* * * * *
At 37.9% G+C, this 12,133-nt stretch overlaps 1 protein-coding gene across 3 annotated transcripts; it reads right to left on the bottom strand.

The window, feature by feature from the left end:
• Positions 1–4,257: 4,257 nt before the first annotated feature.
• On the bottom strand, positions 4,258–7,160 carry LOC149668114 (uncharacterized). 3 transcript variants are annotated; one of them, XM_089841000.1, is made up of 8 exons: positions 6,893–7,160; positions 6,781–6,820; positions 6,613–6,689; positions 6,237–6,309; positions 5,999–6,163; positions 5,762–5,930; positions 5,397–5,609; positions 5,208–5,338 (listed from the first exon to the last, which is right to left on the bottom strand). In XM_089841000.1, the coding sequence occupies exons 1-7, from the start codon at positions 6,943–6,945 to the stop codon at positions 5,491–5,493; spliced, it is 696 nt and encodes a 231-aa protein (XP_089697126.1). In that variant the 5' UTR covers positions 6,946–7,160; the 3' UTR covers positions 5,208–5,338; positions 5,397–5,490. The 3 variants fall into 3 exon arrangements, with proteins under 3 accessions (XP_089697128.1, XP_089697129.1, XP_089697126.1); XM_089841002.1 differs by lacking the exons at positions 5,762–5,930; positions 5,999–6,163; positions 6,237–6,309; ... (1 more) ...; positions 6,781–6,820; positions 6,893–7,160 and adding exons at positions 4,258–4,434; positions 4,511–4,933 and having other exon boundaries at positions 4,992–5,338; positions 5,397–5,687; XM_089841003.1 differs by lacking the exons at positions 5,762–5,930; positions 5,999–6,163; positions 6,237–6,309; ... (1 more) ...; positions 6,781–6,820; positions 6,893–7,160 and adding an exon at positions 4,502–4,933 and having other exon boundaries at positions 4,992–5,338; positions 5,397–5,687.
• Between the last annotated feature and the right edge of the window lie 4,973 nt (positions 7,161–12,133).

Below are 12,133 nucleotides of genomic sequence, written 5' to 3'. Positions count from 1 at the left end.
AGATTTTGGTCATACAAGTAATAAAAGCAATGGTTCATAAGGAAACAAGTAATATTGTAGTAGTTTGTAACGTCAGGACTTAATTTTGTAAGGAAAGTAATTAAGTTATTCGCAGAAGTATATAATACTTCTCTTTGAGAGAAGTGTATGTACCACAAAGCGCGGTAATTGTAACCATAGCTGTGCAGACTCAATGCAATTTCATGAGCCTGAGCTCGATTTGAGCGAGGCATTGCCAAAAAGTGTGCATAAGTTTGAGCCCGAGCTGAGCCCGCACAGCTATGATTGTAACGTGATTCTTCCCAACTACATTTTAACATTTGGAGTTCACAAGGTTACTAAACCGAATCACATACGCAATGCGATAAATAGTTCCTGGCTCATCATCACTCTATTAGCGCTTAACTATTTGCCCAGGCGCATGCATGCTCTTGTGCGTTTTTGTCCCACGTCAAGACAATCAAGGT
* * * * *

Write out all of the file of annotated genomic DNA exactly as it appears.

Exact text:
At 37.9% G+C, this 12,133-nt stretch overlaps 1 protein-coding gene across 3 annotated transcripts; it reads right to left on the bottom strand.

The window, feature by feature from the left end:
• Positions 1–4,257: 4,257 nt before the first annotated feature.
• On the bottom strand, positions 4,258–7,160 carry LOC149668114 (uncharacterized). 3 transcript variants are annotated; one of them, XM_089841000.1, is made up of 8 exons: positions 6,893–7,160; positions 6,781–6,820; positions 6,613–6,689; positions 6,237–6,309; positions 5,999–6,163; positions 5,762–5,930; positions 5,397–5,609; positions 5,208–5,338 (listed from the first exon to the last, which is right to left on the bottom strand). In XM_089841000.1, the coding sequence occupies exons 1-7, from the start codon at positions 6,943–6,945 to the stop codon at positions 5,491–5,493; spliced, it is 696 nt and encodes a 231-aa protein (XP_089697126.1). In that variant the 5' UTR covers positions 6,946–7,160; the 3' UTR covers positions 5,208–5,338; positions 5,397–5,490. The 3 variants fall into 3 exon arrangements, with proteins under 3 accessions (XP_089697128.1, XP_089697129.1, XP_089697126.1); XM_089841002.1 differs by lacking the exons at positions 5,762–5,930; positions 5,999–6,163; positions 6,237–6,309; ... (1 more) ...; positions 6,781–6,820; positions 6,893–7,160 and adding exons at positions 4,258–4,434; positions 4,511–4,933 and having other exon boundaries at positions 4,992–5,338; positions 5,397–5,687; XM_089841003.1 differs by lacking the exons at positions 5,762–5,930; positions 5,999–6,163; positions 6,237–6,309; ... (1 more) ...; positions 6,781–6,820; positions 6,893–7,160 and adding an exon at positions 4,502–4,933 and having other exon boundaries at positions 4,992–5,338; positions 5,397–5,687.
• Between the last annotated feature and the right edge of the window lie 4,973 nt (positions 7,161–12,133).

Below are 12,133 nucleotides of genomic sequence, written 5' to 3'. Positions count from 1 at the left end.
AGATTTTGGTCATACAAGTAATAAAAGCAATGGTTCATAAGGAAACAAGTAATATTGTAGTAGTTTGTAACGTCAGGACTTAATTTTGTAAGGAAAGTAATTAAGTTATTCGCAGAAGTATATAATACTTCTCTTTGAGAGAAGTGTATGTACCACAAAGCGCGGTAATTGTAACCATAGCTGTGCAGACTCAATGCAATTTCATGAGCCTGAGCTCGATTTGAGCGAGGCATTGCCAAAAAGTGTGCATAAGTTTGAGCCCGAGCTGAGCCCGCACAGCTATGATTGTAACGTGATTCTTCCCAACTACATTTTAACATTTGGAGTTCACAAGGTTACTAAACCGAATCACATACGCAATGCGATAAATAGTTCCTGGCTCATCATCACTCTATTAGCGCTTAACTATTTGCCCAGGCGCATGCATGCTCTTGTGCGTTTTTGTCCCACGTCAAGACAATCAAGGT